Midway Firefighters had been on the scene since shortly after 5:30 a.m. and under the bulky helmets and protective gear were young men, not much older than my son in high school. Finishing their coffee from the Beckman’s house, they thanked Susan again and said they had to get back to work. And they didn’t mean back to the fire, they meant to their ‘real’ jobs. Many of the firefighters on the scene were volunteer fire fighters, putting themselves in harm’s way to help save historic Front Street.
Firefighters not only battled the blaze, but also helped to save some historical treasures from the South Carolina Maritime Museum. Volunteers worked nearly 20 years to get the Museum going and the treasures inside represent the rich history of our maritime community. “The Georgetown Fire department went into the museum and got all the model boats, our computer, prints and a/v equipment and brought it out to us. They were great about it and wanted to know if there was anything specific. They took out the two Opti Prams that are on display at the museum. By the way, they saved the building too,” said Johnny Weaver, SCMM Board Member.
Salvation Army Corps Office Lt. Loren Wallace and his wife have only been in the area for a month, and the fire was their first disaster since taking over the post in Georgetown. “The Salvation Army works to collaborate with other organizations to make sure that needs are met. “ After hearing about the fire, they loaded up the Mobile Feeding Unit they bring to disasters. “We can serve up to 350 meals an hour from the canteen, but also have snacks and drinks available to keep the first responders well hydrated” said Wallace. “The Red Cross takes the initial case work, from there they make referrals to other agencies like the Salvation Army for clothes, furniture and other needs.”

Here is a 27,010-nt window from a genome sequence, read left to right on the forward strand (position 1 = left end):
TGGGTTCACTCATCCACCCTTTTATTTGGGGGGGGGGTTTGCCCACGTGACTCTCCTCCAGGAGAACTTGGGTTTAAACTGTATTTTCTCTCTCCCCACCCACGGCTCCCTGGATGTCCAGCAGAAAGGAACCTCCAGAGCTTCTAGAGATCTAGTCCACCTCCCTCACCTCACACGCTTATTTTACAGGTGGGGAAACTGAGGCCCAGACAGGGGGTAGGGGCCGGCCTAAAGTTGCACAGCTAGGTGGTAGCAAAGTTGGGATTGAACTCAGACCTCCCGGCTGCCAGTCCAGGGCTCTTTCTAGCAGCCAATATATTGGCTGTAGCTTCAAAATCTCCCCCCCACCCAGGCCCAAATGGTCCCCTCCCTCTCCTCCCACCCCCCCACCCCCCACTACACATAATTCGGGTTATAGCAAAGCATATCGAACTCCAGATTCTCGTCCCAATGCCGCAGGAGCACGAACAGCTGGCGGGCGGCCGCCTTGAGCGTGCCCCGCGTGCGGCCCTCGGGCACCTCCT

Tabitha Wallace with the Salvation Army was setting down an armful of pizzas that Little Ceasars had just donated when a firefighter on break stood up to help her; together they arranged the meal on the table, taking care to leave room for donations from Subway, Taco Bell, Lands End and Dominos. As she left, the female firefighter with the Georgetown County EMS, asked “are y’all keeping a list of everybody who is giving us food? We want to make sure we send a thank-you note to all of them.”
Thanks indeed to all the businesses who reached out and offered support. And thank you to the Georgetown Wooden Boat Show. In less than a month Georgetown is hosting the award-winning event along the waterfront and on historic Front Street. Dockmaster with the Wooden Boat Show and SCMM board member Johnny Weaver said “The boat show is on! We’re not gonna’ let this bring us down. We’re going to work to bring life back into the downtown area.”
Now, more than ever is the time to work together, reach out to the waterfront businesses who were destroyed and to support the efforts of all the relief organizations who serve our community.
Make it your business to keep it local.